I love the big boys: ChandLER, DieGO, BobBY. I love the little girls: Caitlyn and ChloE. I love the whole bunch. They make me hapPY. BOOMdeyada, BOOMdeyada, BOOMdeyada, BOOMdeyada.
I love the maMA: My little KaSEY. I love the Beau-man, and even CeCE. I love the whole bunch-- the whole big famiLY. BOOMdeyada, BOOMdeyada, BOOMdeyada, BOOMdeyada.
(I wake up earLY, but don't get out of BED. DiscoveRY song starts playing in my HEAD. I gather NEW words to make it mine inSTEAD. BOOMdeyada, BOOMdeyada, BOOMdeyada, BOOMdeyada. BOOMdeyada, BOOMdeyada, BOOMdeyada, BOOMdeyada. BOOMdeyada, BOOMdeyada, BOOMdeyada, BOOMdeyada.)
Have you seen On Golden Pond lately? Good movie. Couldn't resist squeezing one more Norman into one day's blogging. That said...
I learned lots of valuable lessons from my parents...some I carry on daily, and some I'm determined never to repeat. Isn't that what life's classroom is about?
By the light of day, the previous post sounds really negative...some days at our house were really negative...almost always holidays. Some people's reality never measures up to their fantasy of what should be, and the frustration boils over. My mother was one of those people.
But she was also a woman ahead of her time...demanding career, respected by people in the know, earning more than most men in her workplace. I am very proud of all she accomplished and of all I learned from her.
I was talking to a friend the other day about how she doesn't feel especially loved or respected by her family on those 'special' days. I think I kind of got on her case, and insisted that if she wanted special attention or gifts, then she needed to do herself and her family a favor and tell them, 'Hey, my birthday is next week. I would really like a new dictionary. If you don't have time to pick one up, I'll do it myself." I actually got a little ramped up and out of the moment as I was transported back to holidays with my mother.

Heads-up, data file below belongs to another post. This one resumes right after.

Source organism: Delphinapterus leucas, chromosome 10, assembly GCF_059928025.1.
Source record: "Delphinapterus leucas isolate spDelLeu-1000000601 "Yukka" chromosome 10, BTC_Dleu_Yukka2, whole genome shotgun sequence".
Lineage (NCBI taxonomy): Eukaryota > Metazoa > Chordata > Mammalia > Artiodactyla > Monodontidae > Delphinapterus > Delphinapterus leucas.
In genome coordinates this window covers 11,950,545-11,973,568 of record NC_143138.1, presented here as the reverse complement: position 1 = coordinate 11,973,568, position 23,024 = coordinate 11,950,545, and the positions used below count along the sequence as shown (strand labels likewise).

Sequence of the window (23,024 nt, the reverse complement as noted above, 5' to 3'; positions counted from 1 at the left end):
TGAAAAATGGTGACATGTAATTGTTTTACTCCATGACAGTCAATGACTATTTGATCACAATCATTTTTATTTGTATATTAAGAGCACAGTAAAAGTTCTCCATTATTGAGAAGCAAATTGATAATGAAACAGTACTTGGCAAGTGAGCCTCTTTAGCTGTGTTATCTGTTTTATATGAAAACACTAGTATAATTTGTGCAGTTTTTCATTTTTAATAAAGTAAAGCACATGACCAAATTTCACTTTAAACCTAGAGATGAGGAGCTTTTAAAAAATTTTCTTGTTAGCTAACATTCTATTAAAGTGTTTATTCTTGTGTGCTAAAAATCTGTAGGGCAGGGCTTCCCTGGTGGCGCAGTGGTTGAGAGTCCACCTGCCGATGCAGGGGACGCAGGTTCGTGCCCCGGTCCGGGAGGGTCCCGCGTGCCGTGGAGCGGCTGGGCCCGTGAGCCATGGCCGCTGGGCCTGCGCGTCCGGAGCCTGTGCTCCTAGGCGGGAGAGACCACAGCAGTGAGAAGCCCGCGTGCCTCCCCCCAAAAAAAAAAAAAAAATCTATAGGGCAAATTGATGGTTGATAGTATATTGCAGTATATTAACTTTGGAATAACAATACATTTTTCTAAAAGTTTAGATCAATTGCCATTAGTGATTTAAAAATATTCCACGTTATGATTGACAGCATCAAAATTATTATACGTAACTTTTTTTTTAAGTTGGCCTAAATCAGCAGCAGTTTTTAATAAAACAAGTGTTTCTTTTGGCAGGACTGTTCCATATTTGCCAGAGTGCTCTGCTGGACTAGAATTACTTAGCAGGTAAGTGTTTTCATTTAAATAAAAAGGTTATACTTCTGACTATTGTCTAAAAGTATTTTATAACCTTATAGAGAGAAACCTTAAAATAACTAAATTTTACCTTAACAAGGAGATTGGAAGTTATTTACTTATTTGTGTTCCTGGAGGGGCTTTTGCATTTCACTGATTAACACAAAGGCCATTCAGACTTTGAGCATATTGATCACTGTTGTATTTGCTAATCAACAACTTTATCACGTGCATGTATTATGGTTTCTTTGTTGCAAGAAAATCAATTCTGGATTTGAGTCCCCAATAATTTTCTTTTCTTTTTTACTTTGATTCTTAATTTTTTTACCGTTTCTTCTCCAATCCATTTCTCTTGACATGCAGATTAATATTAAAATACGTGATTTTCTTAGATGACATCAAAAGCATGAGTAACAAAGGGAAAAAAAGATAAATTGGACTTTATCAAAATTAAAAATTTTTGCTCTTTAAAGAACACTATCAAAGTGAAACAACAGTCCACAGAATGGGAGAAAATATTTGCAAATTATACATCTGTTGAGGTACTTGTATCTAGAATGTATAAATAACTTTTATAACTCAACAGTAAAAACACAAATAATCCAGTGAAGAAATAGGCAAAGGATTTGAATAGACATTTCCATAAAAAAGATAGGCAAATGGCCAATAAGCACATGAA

I only remember my dad getting my mother a gift one time. I think it was a set of china. Mother got upset (and not quietly), because he had charged it, and she would have to pay the bill when it came in, thus, in effect, buying it herself. (Apparently he hadn't gotten the memo about selling his pocket watch to buy her combs for her hair.)
Sadly, nothing would have made her happy. No matter what event was coming up, if I asked her what she would like, her answer was always, 'Just your love.' Sounds sweet, right? Yeah, I'm sure that's what she thought too. But it was difficult! And then whatever you ended up getting her wasn't quite right, but goodness knows you didn't want to risk actually just offering her a sackful of love! Once, after I was grown, we were driving by a dress shop that she liked, and in their window was a display of mannequins in raincoats with lots of umbrellas strewn about. Something caught her eye, and she requested that I go by again and park so she could look. There was one umbrella that she especially liked, and the next time I was by the store, I bought it and put it away for her birthday, thinking that I had this one in the bag. On her birthday, when she opened the package, you'd have thought I'd sold the family cow for a bunch of magic beans! I got a lecture for being a frivolous spendthrift, and told that she would never tell me of anything she liked in the future. Ouch.
Of course, to be fair, it really wasn't her fault that she wasn't at her best on holidays. She was so exhausted from roasting a turkey AND a ham, and making seventeen side dishes and six desserts, all from scratch, and baking homemade rolls and bread, that any martyr...oops...mother...would be a little cranky when the Norman Rockwell holiday was hanging just a little askew. I especially liked how she blamed it on my dad...'If I didn't have to worry about your dad being so upset when the little kids get rambunctious, I wouldn't be so on edge!'
Carey's work schedule has always been so out of sync with the rest of the world, that he, the kids, and I have more often than not celebrated any birthday, anniversary, or holiday on a day other than the actual day. Maybe that's why it just doesn't seem like that big of a deal to me. Or maybe I just recall those awful days of yore, and vow, 'Never again!' I would rather sit at a table with my loved ones laughing over a plate of Spaghettios, than at a quarrelsome stress-filled feast!
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